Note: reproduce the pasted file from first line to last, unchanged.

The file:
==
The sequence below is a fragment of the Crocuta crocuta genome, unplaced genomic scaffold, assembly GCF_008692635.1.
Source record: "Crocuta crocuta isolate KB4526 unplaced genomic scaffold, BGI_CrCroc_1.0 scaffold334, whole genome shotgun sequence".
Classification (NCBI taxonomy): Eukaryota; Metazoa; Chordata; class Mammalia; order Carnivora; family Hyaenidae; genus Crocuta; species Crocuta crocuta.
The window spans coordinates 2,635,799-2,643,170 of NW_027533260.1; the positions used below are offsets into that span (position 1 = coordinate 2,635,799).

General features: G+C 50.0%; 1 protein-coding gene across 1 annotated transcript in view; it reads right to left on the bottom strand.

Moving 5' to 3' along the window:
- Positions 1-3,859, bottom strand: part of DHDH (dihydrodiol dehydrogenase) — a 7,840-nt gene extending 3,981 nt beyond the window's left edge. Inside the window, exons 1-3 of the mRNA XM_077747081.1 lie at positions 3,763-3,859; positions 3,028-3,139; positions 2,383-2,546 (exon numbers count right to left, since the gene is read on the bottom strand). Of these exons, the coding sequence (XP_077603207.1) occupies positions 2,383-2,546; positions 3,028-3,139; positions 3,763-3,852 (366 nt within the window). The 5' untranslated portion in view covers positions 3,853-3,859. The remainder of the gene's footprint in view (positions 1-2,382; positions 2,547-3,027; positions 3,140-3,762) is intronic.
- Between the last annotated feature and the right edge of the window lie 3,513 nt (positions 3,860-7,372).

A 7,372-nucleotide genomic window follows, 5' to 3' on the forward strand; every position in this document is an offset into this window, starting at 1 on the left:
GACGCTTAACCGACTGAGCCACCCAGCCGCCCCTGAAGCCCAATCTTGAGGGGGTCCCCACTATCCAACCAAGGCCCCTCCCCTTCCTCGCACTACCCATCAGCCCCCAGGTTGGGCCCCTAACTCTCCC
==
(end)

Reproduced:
The sequence below is a fragment of the Crocuta crocuta genome, unplaced genomic scaffold, assembly GCF_008692635.1.
Source record: "Crocuta crocuta isolate KB4526 unplaced genomic scaffold, BGI_CrCroc_1.0 scaffold334, whole genome shotgun sequence".
Classification (NCBI taxonomy): Eukaryota; Metazoa; Chordata; class Mammalia; order Carnivora; family Hyaenidae; genus Crocuta; species Crocuta crocuta.
The window spans coordinates 2,635,799-2,643,170 of NW_027533260.1; the positions used below are offsets into that span (position 1 = coordinate 2,635,799).

General features: G+C 50.0%; 1 protein-coding gene across 1 annotated transcript in view; it reads right to left on the bottom strand.

Moving 5' to 3' along the window:
- Positions 1-3,859, bottom strand: part of DHDH (dihydrodiol dehydrogenase) — a 7,840-nt gene extending 3,981 nt beyond the window's left edge. Inside the window, exons 1-3 of the mRNA XM_077747081.1 lie at positions 3,763-3,859; positions 3,028-3,139; positions 2,383-2,546 (exon numbers count right to left, since the gene is read on the bottom strand). Of these exons, the coding sequence (XP_077603207.1) occupies positions 2,383-2,546; positions 3,028-3,139; positions 3,763-3,852 (366 nt within the window). The 5' untranslated portion in view covers positions 3,853-3,859. The remainder of the gene's footprint in view (positions 1-2,382; positions 2,547-3,027; positions 3,140-3,762) is intronic.
- Between the last annotated feature and the right edge of the window lie 3,513 nt (positions 3,860-7,372).

A 7,372-nucleotide genomic window follows, 5' to 3' on the forward strand; every position in this document is an offset into this window, starting at 1 on the left:
GACGCTTAACCGACTGAGCCACCCAGCCGCCCCTGAAGCCCAATCTTGAGGGGGTCCCCACTATCCAACCAAGGCCCCTCCCCTTCCTCGCACTACCCATCAGCCCCCAGGTTGGGCCCCTAACTCTCCC